In the 1980s a local newsagent used to give me his trade magazines after he'd read them. One such publication was this issue of Profitable Newsagent from April 1984 which featured a four page article on the state of British comics at the time.
As you'll see when you read the item, the feeling was that, although sales were declining, comics were still a healthy investment for newsagents. Apparently combined sales figures for comics in 1982 were £45 million.
The article makes an interesting observation about content: "Very often, adults were swayed by a nostalgic appeal and a reminder of the type of comic which they themselves used to read when they were young. But unless it also appealed to the child who would receive it, future sales would be lost". That remains true to this day, which is why pandering solely to nostalgia serves no purpose if it fails to excite the intended audience. Comics must reflect modern tastes, but at the same time appeal to the parents who purchase them. It's never been a simple task to balance the two but it's what has to be done.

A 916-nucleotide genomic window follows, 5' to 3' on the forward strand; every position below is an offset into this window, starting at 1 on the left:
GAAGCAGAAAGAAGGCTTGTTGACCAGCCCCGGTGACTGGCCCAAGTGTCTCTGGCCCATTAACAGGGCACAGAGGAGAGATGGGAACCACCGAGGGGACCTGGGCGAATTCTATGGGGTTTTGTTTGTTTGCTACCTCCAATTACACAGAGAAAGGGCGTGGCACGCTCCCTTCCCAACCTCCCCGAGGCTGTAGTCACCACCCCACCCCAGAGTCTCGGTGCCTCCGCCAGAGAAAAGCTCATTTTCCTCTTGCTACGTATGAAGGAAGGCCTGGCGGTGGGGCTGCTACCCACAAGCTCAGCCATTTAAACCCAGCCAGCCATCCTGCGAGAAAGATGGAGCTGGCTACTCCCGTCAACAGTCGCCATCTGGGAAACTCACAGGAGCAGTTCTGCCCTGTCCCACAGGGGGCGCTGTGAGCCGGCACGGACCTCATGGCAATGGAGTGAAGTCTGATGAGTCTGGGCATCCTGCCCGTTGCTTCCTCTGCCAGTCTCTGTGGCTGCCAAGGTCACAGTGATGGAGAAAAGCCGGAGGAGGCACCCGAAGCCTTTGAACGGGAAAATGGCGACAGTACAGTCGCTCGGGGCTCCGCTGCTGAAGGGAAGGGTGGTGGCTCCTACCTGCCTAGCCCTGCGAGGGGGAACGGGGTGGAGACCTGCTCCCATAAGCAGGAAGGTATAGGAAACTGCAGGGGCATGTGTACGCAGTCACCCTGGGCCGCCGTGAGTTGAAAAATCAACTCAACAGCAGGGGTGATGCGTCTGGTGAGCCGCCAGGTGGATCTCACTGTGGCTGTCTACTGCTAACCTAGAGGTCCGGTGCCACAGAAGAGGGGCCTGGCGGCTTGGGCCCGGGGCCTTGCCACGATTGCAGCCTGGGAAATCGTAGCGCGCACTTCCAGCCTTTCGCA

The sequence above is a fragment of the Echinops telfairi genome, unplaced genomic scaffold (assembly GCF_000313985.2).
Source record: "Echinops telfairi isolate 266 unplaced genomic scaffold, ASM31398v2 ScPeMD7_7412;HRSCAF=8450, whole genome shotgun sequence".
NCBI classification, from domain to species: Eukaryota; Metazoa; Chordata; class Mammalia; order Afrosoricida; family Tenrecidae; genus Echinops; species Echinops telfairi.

As for displays back then, comics were usually on wire racks, as can be seen from the photo above. "Most place comics on lower shelves where they are easily seen by younger children" informs the article. Sadly, a practice not always followed today, with some news chains bizarrely putting comics well out of the eye level (and reach) of their intended audience!
The circulation figures of 30 years ago are far healthier than those of today, although it should be noted that the average 1984 figure of 100,000 a week was easily half the figure of 30 years previously. Comic sales have been dropping steadily for decades, as each generation becomes more preoccupied with other distractions.
The saddest thing is that of all the comics shown in the cover photo, only The Beano has survived to this day. (Poor School Fun barely made it past 30 issues.) A similar photo today would show untidy shelves full of children's magazines for the very young, bagged with toys, with little chance of kids being able to flip through them as they were doing in this image. (Although Beano is still rarely, if ever, bagged now.)
Click on each page to see it larger (and you may need to click on it again to see it even bigger).